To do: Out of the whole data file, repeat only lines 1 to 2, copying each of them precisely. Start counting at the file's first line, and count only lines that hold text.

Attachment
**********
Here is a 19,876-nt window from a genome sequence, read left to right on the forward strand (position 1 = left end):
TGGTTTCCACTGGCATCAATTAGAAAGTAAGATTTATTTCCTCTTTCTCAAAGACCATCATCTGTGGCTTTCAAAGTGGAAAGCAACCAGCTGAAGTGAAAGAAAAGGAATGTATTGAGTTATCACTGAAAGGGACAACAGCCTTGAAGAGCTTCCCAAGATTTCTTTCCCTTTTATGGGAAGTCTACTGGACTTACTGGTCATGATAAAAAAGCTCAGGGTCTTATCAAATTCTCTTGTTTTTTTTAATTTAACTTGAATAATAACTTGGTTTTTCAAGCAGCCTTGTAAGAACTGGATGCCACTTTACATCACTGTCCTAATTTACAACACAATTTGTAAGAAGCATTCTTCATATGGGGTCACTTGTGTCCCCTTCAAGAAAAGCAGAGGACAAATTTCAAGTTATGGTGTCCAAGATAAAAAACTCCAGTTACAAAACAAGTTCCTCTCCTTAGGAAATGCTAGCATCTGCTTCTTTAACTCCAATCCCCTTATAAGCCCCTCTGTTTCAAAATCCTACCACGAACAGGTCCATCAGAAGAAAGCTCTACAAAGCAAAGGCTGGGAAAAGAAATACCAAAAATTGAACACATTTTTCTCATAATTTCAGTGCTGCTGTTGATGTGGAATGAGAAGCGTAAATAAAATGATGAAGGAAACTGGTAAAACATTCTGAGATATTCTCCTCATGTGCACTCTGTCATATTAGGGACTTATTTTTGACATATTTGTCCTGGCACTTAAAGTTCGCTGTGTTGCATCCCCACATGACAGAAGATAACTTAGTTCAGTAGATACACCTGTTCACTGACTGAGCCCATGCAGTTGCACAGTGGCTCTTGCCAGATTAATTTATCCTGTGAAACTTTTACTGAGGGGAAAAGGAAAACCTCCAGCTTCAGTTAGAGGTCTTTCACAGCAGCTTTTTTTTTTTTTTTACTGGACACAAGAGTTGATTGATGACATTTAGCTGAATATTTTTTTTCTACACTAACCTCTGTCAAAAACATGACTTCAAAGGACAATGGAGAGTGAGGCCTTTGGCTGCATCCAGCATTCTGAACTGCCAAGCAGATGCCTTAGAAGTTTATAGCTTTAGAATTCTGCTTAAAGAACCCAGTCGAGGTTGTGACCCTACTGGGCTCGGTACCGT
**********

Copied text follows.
Here is a 19,876-nt window from a genome sequence, read left to right on the forward strand (position 1 = left end):
TGGTTTCCACTGGCATCAATTAGAAAGTAAGATTTATTTCCTCTTTCTCAAAGACCATCATCTGTGGCTTTCAAAGTGGAAAGCAACCAGCTGAAGTGAAAGAAAAGGAATGTATTGAGTTATCACTGAAAGGGACAACAGCCTTGAAGAGCTTCCCAAGATTTCTTTCCCTTTTATGGGAAGTCTACTGGACTTACTGGTCATGATAAAAAAGCTCAGGGTCTTATCAAATTCTCTTGTTTTTTTTAATTTAACTTGAATAATAACTTGGTTTTTCAAGCAGCCTTGTAAGAACTGGATGCCACTTTACATCACTGTCCTAATTTACAACACAATTTGTAAGAAGCATTCTTCATATGGGGTCACTTGTGTCCCCTTCAAGAAAAGCAGAGGACAAATTTCAAGTTATGGTGTCCAAGATAAAAAACTCCAGTTACAAAACAAGTTCCTCTCCTTAGGAAATGCTAGCATCTGCTTCTTTAACTCCAATCCCCTTATAAGCCCCTCTGTTTCAAAATCCTACCACGAACAGGTCCATCAGAAGAAAGCTCTACAAAGCAAAGGCTGGGAAAAGAAATACCAAAAATTGAACACATTTTTCTCATAATTTCAGTGCTGCTGTTGATGTGGAATGAGAAGCGTAAATAAAATGATGAAGGAAACTGGTAAAACATTCTGAGATATTCTCCTCATGTGCACTCTGTCATATTAGGGACTTATTTTTGACATATTTGTCCTGGCACTTAAAGTTCGCTGTGTTGCATCCCCACATGACAGAAGATAACTTAGTTCAGTAGATACACCTGTTCACTGACTGAGCCCATGCAGTTGCACAGTGGCTCTTGCCAGATTAATTTATCCTGTGAAACTTTTACTGAGGGGAAAAGGAAAACCTCCAGCTTCAGTTAGAGGTCTTTCACAGCAGCTTTTTTTTTTTTTTTACTGGACACAAGAGTTGATTGATGACATTTAGCTGAATATTTTTTTTCTACACTAACCTCTGTCAAAAACATGACTTCAAAGGACAATGGAGAGTGAGGCCTTTGGCTGCATCCAGCATTCTGAACTGCCAAGCAGATGCCTTAGAAGTTTATAGCTTTAGAATTCTGCTTAAAGAACCCAGTCGAGGTTGTGACCCTACTGGGCTCGGTACCGT